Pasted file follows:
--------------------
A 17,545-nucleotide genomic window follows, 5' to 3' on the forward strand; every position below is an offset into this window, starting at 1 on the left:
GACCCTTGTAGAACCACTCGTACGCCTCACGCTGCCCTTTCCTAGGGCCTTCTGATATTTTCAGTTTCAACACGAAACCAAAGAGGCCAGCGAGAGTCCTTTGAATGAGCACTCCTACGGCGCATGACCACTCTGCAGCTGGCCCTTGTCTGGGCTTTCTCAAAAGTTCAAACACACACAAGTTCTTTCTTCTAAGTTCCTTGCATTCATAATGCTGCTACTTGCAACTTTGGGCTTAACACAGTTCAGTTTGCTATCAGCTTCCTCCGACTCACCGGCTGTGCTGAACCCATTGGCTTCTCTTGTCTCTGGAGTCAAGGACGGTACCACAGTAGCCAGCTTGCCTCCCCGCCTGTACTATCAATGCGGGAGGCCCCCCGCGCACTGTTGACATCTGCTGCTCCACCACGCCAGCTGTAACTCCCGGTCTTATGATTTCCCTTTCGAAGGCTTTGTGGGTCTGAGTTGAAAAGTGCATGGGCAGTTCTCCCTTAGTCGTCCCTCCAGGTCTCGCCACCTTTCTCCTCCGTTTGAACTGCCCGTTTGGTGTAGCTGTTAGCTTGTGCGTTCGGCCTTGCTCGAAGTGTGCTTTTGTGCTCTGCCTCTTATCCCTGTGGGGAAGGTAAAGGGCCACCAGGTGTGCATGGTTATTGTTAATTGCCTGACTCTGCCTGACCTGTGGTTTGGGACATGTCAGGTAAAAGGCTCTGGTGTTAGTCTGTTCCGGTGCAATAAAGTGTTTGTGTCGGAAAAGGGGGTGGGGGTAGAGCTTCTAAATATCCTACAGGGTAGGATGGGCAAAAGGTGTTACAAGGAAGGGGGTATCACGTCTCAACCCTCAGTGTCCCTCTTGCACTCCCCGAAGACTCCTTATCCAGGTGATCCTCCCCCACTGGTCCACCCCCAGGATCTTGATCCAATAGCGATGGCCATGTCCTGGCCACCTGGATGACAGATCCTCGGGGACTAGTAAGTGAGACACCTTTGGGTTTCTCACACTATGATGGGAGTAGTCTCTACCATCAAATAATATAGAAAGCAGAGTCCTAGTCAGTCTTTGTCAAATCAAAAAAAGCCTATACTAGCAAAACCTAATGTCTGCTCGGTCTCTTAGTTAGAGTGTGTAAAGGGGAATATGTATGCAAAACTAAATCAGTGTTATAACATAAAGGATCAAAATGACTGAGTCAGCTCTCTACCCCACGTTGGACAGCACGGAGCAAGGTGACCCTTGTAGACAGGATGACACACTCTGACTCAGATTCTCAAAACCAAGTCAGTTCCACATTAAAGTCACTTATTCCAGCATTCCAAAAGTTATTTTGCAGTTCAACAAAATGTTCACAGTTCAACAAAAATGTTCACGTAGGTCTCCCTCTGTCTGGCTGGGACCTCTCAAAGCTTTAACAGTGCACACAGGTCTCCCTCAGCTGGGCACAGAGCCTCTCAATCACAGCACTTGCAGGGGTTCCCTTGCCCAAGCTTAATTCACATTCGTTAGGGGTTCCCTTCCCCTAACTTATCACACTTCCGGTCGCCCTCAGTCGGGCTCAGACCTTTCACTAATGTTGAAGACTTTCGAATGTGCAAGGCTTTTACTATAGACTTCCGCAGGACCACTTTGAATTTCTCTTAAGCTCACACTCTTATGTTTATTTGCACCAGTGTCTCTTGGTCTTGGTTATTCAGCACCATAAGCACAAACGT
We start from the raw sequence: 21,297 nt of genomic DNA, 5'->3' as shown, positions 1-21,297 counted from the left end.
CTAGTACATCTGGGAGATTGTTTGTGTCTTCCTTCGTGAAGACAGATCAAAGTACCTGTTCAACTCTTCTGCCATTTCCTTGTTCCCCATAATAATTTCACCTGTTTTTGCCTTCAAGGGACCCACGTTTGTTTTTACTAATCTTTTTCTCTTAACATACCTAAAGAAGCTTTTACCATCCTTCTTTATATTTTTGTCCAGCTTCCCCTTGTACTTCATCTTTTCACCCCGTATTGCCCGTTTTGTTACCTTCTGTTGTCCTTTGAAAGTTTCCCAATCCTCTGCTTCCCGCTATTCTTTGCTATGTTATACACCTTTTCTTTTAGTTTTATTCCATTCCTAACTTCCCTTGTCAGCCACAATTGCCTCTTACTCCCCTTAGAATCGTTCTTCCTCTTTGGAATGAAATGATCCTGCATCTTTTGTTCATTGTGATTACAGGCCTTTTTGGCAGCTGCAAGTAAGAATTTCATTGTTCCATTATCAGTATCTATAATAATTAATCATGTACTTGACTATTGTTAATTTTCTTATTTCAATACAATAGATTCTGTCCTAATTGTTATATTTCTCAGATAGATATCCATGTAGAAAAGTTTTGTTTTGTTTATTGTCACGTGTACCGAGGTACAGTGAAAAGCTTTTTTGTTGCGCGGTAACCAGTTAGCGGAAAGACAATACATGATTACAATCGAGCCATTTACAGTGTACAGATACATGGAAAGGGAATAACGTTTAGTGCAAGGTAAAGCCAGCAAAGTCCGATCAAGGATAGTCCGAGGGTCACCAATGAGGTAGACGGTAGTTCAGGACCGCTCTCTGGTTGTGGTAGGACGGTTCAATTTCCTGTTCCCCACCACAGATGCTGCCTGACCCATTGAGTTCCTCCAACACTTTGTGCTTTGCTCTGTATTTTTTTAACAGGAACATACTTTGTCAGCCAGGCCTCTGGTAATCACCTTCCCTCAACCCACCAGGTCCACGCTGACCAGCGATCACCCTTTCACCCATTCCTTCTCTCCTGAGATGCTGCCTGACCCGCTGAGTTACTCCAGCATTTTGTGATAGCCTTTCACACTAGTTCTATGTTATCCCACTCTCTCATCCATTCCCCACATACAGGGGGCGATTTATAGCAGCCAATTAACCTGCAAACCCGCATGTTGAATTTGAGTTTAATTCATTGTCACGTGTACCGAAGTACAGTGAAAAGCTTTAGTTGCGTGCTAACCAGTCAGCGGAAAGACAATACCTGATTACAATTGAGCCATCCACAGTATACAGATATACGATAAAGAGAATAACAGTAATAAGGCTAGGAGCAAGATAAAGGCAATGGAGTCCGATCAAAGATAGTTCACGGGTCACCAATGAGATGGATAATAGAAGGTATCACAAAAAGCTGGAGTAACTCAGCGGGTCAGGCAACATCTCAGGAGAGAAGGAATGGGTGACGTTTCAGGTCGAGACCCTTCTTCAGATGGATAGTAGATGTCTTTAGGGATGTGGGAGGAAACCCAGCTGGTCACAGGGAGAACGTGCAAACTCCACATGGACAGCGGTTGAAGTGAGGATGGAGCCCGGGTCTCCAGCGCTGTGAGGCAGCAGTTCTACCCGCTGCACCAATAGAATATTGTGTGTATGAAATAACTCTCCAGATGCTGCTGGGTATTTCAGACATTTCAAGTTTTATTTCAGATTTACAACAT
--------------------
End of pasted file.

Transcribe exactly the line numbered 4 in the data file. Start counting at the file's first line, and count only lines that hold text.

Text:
CTAGTACATCTGGGAGATTGTTTGTGTCTTCCTTCGTGAAGACAGATCAAAGTACCTGTTCAACTCTTCTGCCATTTCCTTGTTCCCCATAATAATTTCACCTGTTTTTGCCTTCAAGGGACCCACGTTTGTTTTTACTAATCTTTTTCTCTTAACATACCTAAAGAAGCTTTTACCATCCTTCTTTATATTTTTGTCCAGCTTCCCCTTGTACTTCATCTTTTCACCCCGTATTGCCCGTTTTGTTACCTTCTGTTGTCCTTTGAAAGTTTCCCAATCCTCTGCTTCCCGCTATTCTTTGCTATGTTATACACCTTTTCTTTTAGTTTTATTCCATTCCTAACTTCCCTTGTCAGCCACAATTGCCTCTTACTCCCCTTAGAATCGTTCTTCCTCTTTGGAATGAAATGATCCTGCATCTTTTGTTCATTGTGATTACAGGCCTTTTTGGCAGCTGCAAGTAAGAATTTCATTGTTCCATTATCAGTATCTATAATAATTAATCATGTACTTGACTATTGTTAATTTTCTTATTTCAATACAATAGATTCTGTCCTAATTGTTATATTTCTCAGATAGATATCCATGTAGAAAAGTTTTGTTTTGTTTATTGTCACGTGTACCGAGGTACAGTGAAAAGCTTTTTTGTTGCGCGGTAACCAGTTAGCGGAAAGACAATACATGATTACAATCGAGCCATTTACAGTGTACAGATACATGGAAAGGGAATAACGTTTAGTGCAAGGTAAAGCCAGCAAAGTCCGATCAAGGATAGTCCGAGGGTCACCAATGAGGTAGACGGTAGTTCAGGACCGCTCTCTGGTTGTGGTAGGACGGTTCAATTTCCTGTTCCCCACCACAGATGCTGCCTGACCCATTGAGTTCCTCCAACACTTTGTGCTTTGCTCTGTATTTTTTTAACAGGAACATACTTTGTCAGCCAGGCCTCTGGTAATCACCTTCCCTCAACCCACCAGGTCCACGCTGACCAGCGATCACCCTTTCACCCATTCCTTCTCTCCTGAGATGCTGCCTGACCCGCTGAGTTACTCCAGCATTTTGTGATAGCCTTTCACACTAGTTCTATGTTATCCCACTCTCTCATCCATTCCCCACATACAGGGGGCGATTTATAGCAGCCAATTAACCTGCAAACCCGCATGTTGAATTTGAGTTTAATTCATTGTCACGTGTACCGAAGTACAGTGAAAAGCTTTAGTTGCGTGCTAACCAGTCAGCGGAAAGACAATACCTGATTACAATTGAGCCATCCACAGTATACAGATATACGATAAAGAGAATAACAGTAATAAGGCTAGGAGCAAGATAAAGGCAATGGAGTCCGATCAAAGATAGTTCACGGGTCACCAATGAGATGGATAATAGAAGGTATCACAAAAAGCTGGAGTAACTCAGCGGGTCAGGCAACATCTCAGGAGAGAAGGAATGGGTGACGTTTCAGGTCGAGACCCTTCTTCAGATGGATAGTAGATGTCTTTAGGGATGTGGGAGGAAACCCAGCTGGTCACAGGGAGAACGTGCAAACTCCACATGGACAGCGGTTGAAGTGAGGATGGAGCCCGGGTCTCCAGCGCTGTGAGGCAGCAGTTCTACCCGCTGCACCAATAGAATATTGTGTGTATGAAATAACTCTCCAGATGCTGCTGGGTATTTCAGACATTTCAAGTTTTATTTCAGATTTACAACAT